Sometimes people have swear words in their statement, it is okay to say these in court when you are telling the court what was said.

You may be asked to identify clothing, jewellery or other items when you are giving evidence. These are called exhibits.

In cases involving personal violence you will have to describe the details of what happened during the assault.

What if I get upset while giving evidence?

People often get upset or embarrassed when they are giving evidence and courts understand that this happens, particularly if you have to talk about personal things. You may also have to talk about your use of drugs or alcohol or your mental health history and you might feel uncomfortable with this.

Generally, in sexual assault cases the court cannot ask about your previous sexual experiences. It is the Judge or Magistrate who will decide what questions can or cannot be asked.

If you do get upset, you may be asked if you need a break or you can ask for one. Also, there are set breaks during the day for morning tea and lunch. Court staff can give you drinks of water and tissues if you need them.

There are things that can help you cope with being at court. Think about this when you are getting ready for court.

It can be good to have friends or family with you to travel to and from court, to wait at court and to have lunch or morning tea.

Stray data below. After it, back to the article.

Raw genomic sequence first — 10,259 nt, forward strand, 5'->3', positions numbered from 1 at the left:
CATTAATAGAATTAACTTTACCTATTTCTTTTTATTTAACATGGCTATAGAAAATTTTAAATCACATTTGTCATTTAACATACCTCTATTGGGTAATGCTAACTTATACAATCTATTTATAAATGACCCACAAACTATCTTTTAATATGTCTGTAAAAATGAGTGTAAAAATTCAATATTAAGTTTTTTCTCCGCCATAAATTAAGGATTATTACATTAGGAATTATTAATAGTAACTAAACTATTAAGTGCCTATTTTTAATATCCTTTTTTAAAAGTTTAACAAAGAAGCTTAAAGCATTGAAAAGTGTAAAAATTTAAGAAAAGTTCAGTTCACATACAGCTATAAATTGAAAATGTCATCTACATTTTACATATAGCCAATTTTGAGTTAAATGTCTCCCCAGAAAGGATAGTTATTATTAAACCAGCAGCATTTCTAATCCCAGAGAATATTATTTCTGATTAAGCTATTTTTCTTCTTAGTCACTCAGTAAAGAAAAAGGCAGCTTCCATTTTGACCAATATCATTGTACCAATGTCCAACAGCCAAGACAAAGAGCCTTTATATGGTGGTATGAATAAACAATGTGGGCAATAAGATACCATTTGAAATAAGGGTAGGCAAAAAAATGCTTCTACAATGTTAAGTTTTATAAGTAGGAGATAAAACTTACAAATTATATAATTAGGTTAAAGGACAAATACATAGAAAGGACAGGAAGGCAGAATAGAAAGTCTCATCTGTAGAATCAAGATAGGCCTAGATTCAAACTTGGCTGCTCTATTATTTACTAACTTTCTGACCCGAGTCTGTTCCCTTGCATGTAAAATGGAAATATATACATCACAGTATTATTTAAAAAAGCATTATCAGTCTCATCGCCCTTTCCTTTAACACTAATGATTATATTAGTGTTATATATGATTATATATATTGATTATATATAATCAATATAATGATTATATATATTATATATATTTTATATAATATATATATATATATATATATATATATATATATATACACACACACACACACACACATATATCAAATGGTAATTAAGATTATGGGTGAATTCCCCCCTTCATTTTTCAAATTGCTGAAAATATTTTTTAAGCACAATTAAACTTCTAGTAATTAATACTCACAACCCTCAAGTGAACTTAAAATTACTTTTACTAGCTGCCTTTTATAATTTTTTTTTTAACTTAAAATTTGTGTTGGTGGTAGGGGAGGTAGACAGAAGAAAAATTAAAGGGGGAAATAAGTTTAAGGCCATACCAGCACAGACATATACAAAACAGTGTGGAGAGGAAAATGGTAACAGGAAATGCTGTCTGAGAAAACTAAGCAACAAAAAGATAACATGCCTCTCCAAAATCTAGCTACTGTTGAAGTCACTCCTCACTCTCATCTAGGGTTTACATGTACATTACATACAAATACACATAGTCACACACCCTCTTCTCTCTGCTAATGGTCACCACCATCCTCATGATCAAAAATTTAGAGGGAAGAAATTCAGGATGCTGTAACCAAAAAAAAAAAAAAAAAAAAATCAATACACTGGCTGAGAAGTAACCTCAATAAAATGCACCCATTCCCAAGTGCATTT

You can have someone with you while you give evidence at court. This is known as court support. Court support can be provided by a number of services and victim support groups depending on your needs - please refer to the Help and Support page for contact details. A friend or family member can also provide court support as long as they are not a witness in the case. The Judge will decide where they sit so that you can see them. They cannot help you to answer the questions but it may be comforting to have them near you. You can speak to the prosecutor and the Witness Assistance Service at the ODPP about the role of your support person.

When the Magistrate or Judge says "You are excused", this means that you have finished giving your evidence. This means that you can go home or you may be able to sit in the back of the courtroom and listen to other witnesses but check with the prosecutor first.

Even when you have finished giving evidence you still need to check with the Witness Assistance Service Officer or ODPP lawyer about whether you can talk about court. Sometimes you may have to wait until all the legal proceedings have finished before talking about your evidence with friends, family or other witnesses.

When you have finished giving evidence

When the Magistrate or Judge says "You are excused", this means that you have finished giving your evidence. This means that you can go home or you may be able to sit in the back of the courtroom and listen to other witnesses but check with the prosecutor first.

Even when you have finished giving evidence you still need to check with the police prosecutor or the Witness Assistance Service Officer or ODPP lawyer about whether you can talk about court. Sometimes you may have to wait until all the legal proceedings have finished before talking about your evidence with friends, family or other witnesses.